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Hinduism is a flowing river of spiritual awareness. It binds none and is bound by none. — Aldous Huxley in a letter to Jawaharlal Nehru
When a thought is a spirit and vice versa, it’s Hinduism. — French Nobel laureate Romain Rolland
Recently, a report by an independent think tank based in London has revealed the extent of discrimination and bullying faced by Hindu students in UK schools.
The report from the London-based Henry Jackson Society, authored by research fellow Charlotte Littlewood, education specialist Rishi Handa and Baroness Verma, is one of the first into the discrimination faced by Hindu kids in UK schools.
The harassment that Hindu kids in Britain face worsens as Islamist extremism comes into the picture, according to the report. One parent discussed the extent of its presence when kids were told that they aren’t going to survive very long. “If you want to go to paradise, you’ll have to come to Islam… Hindus are the herbivores at the bottom of the food chain, we will eat you up.” The report further stated that Hindu rituals and deities were frequently ridiculed.
Muslims across the world are ever ready to play the victim card and use the term Islamophobic even if an oblique and seemingly innocuous comment on Islam is made. But hardly anyone notices when the same fate befalls Hindus.
Here, I must make it clear that I’m not a Hindu. Nor am I a defender of Hindu faith. I’m an apatheist, harbouring no likes or dislikes. My point is: When such deep-rooted prejudice against Hinduism prevails even in a seemingly advanced country like England, it’s obvious that this (religious) hatred extends beyond the UK and could be a far bigger phenomenon than what meets the eye.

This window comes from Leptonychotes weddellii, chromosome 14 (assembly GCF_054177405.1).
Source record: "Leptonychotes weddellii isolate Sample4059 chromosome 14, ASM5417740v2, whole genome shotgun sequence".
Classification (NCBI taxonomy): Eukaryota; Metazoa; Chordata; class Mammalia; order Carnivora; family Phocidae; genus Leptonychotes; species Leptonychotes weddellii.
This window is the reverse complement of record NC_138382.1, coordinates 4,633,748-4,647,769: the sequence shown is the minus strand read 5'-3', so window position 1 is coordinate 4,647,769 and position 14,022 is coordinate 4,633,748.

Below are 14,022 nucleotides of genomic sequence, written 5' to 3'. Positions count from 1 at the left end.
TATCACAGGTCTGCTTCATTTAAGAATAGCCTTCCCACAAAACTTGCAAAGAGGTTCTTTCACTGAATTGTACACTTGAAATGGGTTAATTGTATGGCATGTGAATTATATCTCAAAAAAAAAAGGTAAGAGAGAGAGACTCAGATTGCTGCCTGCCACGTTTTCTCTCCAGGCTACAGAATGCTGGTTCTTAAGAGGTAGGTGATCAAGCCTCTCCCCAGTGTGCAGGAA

When Dr Sarvepalli Radhakrishnan was a young boy studying at a Christian missionary school at Tirupati and later at Voorhees College, Vellore, his Christian teachers would often make fun of Hinduism and call it primitive vis a vis Christianity. This perturbed young Radhakrishnan who would argue tooth and nail with his teachers and try to convince them that they were wrong in their understanding of Hinduism. As luck would have it, the exceptionally brilliant Radhakrishnan went on to become the Spalding Professor of Eastern Religions and Ethics at Oxford. There he’d systematically defend Hinduism and expose the humongous ignorance of the Westerners regarding not only Hinduism but also about all the Eastern faiths and belief systems. He stated, “Hinduism is more a way of life than a form of thought. While it gives absolute liberty in the world of thought, it enjoins a strict code of practice. While fixed intellectual beliefs mark off one religion from another, Hinduism sets itself no such limits. Intellect is subordinated to intuition, dogma to experience, outer expression to inward realisation. Religion is not the acceptance of academic abstractions or the celebration of ceremonies, but a kind of life or experience of reality.” By emphasising conduct, Radhakrishnan did not deny belief. In fact, he provided one of the most extensive lists. His emphasis is on the absolute freedom of belief allowed within Hinduism — where the questioning mind is known as the seeking mind, rather than the errant mind.